3 power forwards the Miami Heat could trade for in playoff push

NBA: Philadelphia 76ers at Denver NuggetsWith the trade deadline quickly approaching, we take a look at three power forwards the Miami Heat could make a move for.

There are just 15 days remaining until the 2017 NBA trade deadline. The Miami Heat, currently one of the hottest teams in basketball, have reeled off 11 wins in a row. Thanks to that incredible run, they sit two games behind the Detroit Pistons for 8th-place in the Eastern Conference. So it’s time to surmise: Is there a power forward out there that Pat Riley could potentially make a move for to help with a playoff push?

That’s no knock on their current starter at the position —  Luke Babbitt — by the way. Over his last 11 games, Babbitt is shooting 47 percent from three, with a plus/minus of plus-4.8. He may not be the driving force behind the winning streak, but he’s certainly had a hand in it. However, even with his improved play, Babbitt has only averaged a meager 5.0 points and 2.8 rebounds in that span. He is simply a limited player, fit to do just one thing — shoot.

So if the Heat legitimately consider themselves playoff contenders, they need to get more out of their starting 4. Luckily, there are a few players at that spot rumored to be available for the right price. It’s impossible to know if Miami will be buyers or sellers when the trade deadline arrives, but it’s still fun to speculate.

Let’s take a look at three power forwards the Heat could deal for in the next two weeks. (Sorry, no Blake Griffin’s or Paul Millsap’s. Those guys are way out of the Heat’s price range. Whole point of this is to get a player — for cheap — who would help with a run at the playoffs. Not mortgage half the team away to get a superstar.)

Jan 22, 2017; Toronto, Ontario, CAN; Phoenix Suns forward P.J. Tucker (17) reacts during their game against the Toronto Raptors at Air Canada Centre. The Suns beat the Raptors 115-103. Mandatory Credit: Tom Szczerbowski-USA TODAY Sports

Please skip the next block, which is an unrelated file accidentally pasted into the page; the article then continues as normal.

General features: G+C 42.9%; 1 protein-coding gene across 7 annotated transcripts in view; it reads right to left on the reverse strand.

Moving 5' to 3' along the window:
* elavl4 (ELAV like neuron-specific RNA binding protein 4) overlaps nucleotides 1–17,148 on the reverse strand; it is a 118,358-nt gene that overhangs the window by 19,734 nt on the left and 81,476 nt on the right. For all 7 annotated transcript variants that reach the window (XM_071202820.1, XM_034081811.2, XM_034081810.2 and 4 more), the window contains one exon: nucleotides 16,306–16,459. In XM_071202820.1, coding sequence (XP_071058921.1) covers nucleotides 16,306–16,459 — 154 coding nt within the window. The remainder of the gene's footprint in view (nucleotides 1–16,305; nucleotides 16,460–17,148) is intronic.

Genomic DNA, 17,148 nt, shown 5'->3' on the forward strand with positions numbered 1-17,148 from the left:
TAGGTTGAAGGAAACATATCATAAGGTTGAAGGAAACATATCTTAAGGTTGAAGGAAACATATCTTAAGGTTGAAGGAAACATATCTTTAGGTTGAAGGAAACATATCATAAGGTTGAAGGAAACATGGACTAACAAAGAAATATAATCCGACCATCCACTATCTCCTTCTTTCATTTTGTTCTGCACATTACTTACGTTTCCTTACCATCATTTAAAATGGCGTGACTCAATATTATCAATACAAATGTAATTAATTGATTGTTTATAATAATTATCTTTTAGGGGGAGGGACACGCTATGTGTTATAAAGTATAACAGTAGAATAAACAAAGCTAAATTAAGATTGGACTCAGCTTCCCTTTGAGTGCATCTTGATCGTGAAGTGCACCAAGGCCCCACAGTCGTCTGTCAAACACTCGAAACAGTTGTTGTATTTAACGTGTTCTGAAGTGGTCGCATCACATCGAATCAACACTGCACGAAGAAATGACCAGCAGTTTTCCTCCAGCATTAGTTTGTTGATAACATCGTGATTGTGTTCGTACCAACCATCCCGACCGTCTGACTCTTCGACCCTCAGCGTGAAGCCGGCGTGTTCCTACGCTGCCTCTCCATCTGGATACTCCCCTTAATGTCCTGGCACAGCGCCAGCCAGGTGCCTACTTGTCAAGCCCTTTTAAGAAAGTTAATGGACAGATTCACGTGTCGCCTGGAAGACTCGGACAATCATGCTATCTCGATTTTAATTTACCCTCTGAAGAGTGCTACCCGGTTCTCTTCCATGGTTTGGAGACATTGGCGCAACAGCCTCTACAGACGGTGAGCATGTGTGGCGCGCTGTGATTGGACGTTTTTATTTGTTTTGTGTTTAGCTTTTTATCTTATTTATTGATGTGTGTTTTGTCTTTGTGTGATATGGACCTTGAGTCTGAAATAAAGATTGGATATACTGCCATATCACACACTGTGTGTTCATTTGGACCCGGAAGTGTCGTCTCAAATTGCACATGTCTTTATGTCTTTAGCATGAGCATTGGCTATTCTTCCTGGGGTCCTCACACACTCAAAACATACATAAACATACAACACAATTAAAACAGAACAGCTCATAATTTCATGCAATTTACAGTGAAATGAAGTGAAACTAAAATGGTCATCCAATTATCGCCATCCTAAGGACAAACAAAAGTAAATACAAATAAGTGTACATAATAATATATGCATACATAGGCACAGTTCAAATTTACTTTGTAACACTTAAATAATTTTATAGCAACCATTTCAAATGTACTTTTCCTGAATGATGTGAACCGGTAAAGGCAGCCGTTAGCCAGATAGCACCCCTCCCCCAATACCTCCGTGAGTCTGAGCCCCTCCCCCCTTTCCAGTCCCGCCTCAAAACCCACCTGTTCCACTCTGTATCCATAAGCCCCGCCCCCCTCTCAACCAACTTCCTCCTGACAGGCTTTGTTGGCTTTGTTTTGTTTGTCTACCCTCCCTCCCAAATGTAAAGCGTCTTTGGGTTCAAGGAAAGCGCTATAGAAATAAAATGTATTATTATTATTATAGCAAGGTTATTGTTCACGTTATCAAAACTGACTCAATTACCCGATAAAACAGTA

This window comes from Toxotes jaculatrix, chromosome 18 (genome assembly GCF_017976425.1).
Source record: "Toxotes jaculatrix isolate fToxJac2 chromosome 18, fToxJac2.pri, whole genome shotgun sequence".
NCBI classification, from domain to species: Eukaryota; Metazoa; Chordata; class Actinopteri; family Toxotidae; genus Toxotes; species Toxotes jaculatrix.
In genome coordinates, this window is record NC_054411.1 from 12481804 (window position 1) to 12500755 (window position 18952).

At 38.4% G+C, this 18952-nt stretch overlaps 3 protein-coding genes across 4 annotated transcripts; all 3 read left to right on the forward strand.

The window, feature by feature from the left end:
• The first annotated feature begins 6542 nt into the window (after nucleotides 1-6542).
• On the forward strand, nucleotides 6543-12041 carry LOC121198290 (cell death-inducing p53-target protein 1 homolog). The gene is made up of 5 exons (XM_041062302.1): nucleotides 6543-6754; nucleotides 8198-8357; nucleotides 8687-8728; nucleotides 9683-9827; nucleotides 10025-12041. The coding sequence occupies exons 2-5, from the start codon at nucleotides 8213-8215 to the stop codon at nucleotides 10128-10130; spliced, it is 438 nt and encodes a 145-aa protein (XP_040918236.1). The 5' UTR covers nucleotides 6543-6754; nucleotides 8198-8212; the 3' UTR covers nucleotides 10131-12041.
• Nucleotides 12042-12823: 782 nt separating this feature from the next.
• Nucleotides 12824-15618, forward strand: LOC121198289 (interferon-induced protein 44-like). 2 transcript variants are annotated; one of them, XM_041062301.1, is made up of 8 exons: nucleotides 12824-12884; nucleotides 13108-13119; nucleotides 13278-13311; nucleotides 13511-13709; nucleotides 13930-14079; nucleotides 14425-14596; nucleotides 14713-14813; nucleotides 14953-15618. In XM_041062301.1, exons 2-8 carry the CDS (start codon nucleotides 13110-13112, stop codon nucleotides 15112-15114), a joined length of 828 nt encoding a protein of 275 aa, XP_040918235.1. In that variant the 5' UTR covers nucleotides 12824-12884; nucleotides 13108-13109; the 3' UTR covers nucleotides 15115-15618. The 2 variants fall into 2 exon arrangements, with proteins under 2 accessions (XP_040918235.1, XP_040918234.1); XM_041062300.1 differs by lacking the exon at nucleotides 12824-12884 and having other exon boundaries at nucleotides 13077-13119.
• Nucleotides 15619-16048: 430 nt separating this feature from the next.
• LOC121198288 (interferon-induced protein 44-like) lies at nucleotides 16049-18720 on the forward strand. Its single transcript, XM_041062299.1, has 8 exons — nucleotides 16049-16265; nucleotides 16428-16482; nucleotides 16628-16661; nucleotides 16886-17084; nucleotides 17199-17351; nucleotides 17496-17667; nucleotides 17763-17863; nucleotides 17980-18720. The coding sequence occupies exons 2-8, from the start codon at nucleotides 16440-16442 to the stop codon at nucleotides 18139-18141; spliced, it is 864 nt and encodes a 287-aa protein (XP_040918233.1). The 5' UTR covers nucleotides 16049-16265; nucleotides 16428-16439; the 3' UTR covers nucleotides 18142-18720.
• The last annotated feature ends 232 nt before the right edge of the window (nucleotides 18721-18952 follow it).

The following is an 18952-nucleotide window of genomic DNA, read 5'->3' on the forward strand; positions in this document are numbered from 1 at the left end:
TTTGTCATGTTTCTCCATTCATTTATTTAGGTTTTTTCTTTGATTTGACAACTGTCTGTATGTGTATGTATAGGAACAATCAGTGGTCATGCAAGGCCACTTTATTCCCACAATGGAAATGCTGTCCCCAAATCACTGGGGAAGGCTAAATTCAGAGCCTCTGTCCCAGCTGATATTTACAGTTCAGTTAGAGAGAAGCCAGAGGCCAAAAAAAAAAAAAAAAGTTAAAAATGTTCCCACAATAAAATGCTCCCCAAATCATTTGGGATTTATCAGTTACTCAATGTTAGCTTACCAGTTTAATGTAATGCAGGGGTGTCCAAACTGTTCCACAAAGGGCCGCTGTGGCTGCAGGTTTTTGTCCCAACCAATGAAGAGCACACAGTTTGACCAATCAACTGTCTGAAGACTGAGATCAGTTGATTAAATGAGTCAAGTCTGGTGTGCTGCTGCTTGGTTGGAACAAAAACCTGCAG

Jan 22, 2017; Toronto, Ontario, CAN; Phoenix Suns forward P.J. Tucker (17) reacts during their game against the Toronto Raptors at Air Canada Centre. The Suns beat the Raptors 115-103. Mandatory Credit: Tom Szczerbowski-USA TODAY Sports

Phoenix Suns SF/PF P.J. Tucker

I know what some of you are thinking: “Who?”

P.J. Tucker may not be a known commodity to the casual NBA fan, but that doesn’t change the fact that he’s a very serviceable role player. Despite his limited height (6-foot-6 on a good day), Tucker has solid girth (250 pounds) that helps him with his best asset — his defense. Over the past 11 game, the Heat lead the league in defensive rating. Adding another top-notch defender like Tucker couldn’t hurt.

Although he may not be your typical stretch-4, Tucker is a career 34.9 percent three-point shooter. That’s right around league average. And because he has spent the last four seasons in Phoenix, he’s learned how to function next to a center who is similar to Hassan Whiteside in Tyson Chandler.

Tucker may not be the flashiest passer, but he’s still a decent distributor. He has the ability to find cutters (something Justise Winslow specializes in) or big men with lobs.

He’s also a versatile defender, who can switch between covering perimeter-oriented forwards and back-to-the-basket 4’s. Tucker averages 1.5 steals per game in 28 minutes of action.

Also, advanced metrics like Value Over Replacement Player (VORP for short) love him. Tucker’s VORP is a healthy 1.1, good for 76th in the NBA, ahead of players like Serge Ibaka and Steven Adams. (For comparison’s sake, Babbitt’s VORP is -0.1, which ranks him 332nd overall.) And finally, the Suns net rating is 1.7 points better with Tucker on the floor.

Clearly, Tucker is a good player who doesn’t have the raw stats to back it up. Regardless, he would be a major upgrade at the position for Miami. How do we make this happen?

Heat trade Tyler Johnson to the Minnesota Timberwolves; Phoenix Suns trade PJ Tucker to Miami; Timberwolves trade Tyus Jones to Miami and Shabazz Muhammad to Phoenix

Just four days ago, reports surfaced that the Suns offered the Minnesota Timberwolves: Tucker in exchange for Shabazz Muhammad. The Heat could theoretically get into discussions by dangling a young, enticing guard in Tyler Johnson to the Timberwolves, and turning it into a three-team deal.